A Child's Life
Volume 25 Number 2
Photo © Tyagan Miller
In the debate over the future of public education in America, Jesse Goodman is swimming upstream, fighting the current.
An independent fish making slow progress. The Indiana University Bloomington education professor is at odds with current trends in public education. He writes about and argues against the contemporary emphasis on testing and the business mentality driving today's educational policy and practice.
Business models may make great sense in the economic realm, but "educating children shouldn't be confused with producing, marketing, and distributing a product or service," Goodman says. "Helping children to be thoughtful, knowledgeable, caring, and curious is infinitely more difficult."
In the focus on preparing students for the work force, Goodman says, relationships between teachers and students are suffering. Creativity is being exchanged for test drills and a narrow curriculum that coincides with state-established standards. Children in American classrooms are missing opportunities to engage in the richness of learning.
"Many teachers no longer have the time to build authentic relationships with their students," he says, "so they can't gain insights into reaching them, especially students having difficulty with academics."
Schools are becoming like factories, where kids are the workers, teachers the shop-floor supervisors, and standardized test scores the product, says Goodman. "That's a gross overgeneralization, but there's truth in it. The national push, the initiatives, are toward measuring learning by test scores."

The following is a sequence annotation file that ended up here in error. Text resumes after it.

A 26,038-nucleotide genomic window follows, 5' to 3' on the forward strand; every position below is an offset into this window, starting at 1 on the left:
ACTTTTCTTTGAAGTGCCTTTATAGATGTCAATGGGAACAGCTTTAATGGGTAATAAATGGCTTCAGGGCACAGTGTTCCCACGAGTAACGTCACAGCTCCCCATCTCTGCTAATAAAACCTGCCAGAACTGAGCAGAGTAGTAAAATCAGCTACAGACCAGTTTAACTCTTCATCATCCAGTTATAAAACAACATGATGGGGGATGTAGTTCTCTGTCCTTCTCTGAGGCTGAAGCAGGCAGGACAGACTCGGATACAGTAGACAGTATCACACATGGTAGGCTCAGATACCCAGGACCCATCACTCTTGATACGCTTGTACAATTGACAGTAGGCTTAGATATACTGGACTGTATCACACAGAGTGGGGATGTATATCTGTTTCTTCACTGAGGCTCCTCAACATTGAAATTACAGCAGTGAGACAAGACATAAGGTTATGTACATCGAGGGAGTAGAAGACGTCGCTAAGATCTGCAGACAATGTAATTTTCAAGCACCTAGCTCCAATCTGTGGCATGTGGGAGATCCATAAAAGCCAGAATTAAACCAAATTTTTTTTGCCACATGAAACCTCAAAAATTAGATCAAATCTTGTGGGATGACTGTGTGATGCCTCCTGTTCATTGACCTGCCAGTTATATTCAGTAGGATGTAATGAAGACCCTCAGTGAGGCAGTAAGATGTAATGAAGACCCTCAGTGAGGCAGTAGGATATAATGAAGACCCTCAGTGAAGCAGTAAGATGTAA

As a co-director of the Harmony School Education Center, a collaborative effort between IU and Bloomington's Harmony School, Goodman works to promote school environments that foster intellectual development, democratic values, and leadership in young people.
Harmony is an independent prekindergarten through 12th-grade school, recently recognized for its efforts in promoting First Amendment freedoms to children. Goodman wrote about the school in his 1992 book, Elementary Schooling for Critical Democracy. He was impressed enough with the school to send both his children there.
After the book's completion, Goodman proposed the creation of a center to provide direct services to children and to promote exchange among administrators, teachers, and educational scholars about democracy in education. Goodman and his colleagues at the center believe that, like a democratic state, a classroom should be a place where each child's interests are valued and where students play a key role in determining their studies. The ultimate goal of education, Goodman says, is to enable children to "live meaningful lives and be thoughtful, involved members of our imperfect, democratic society."
While assessing student success with such a goal may be difficult, it is essential if students are to reach their full potential and meet their civic responsibilities, according to Goodman. Educators and schools should be held accountable to making a student's learning process vital to living in the world at large, not solely preparing a student for a particular job.
"Societies do have an obligation to prepare children so that they will have occupational options as they become adults, but we make a very big mistake if this becomes the only rationale driving school improvement plans," he argues. "The overemphasis on producing the best test scores has disastrous, if unintended, consequences. It undermines teachers' creativity, their relationships with students, and the intellectual climate in the classroom."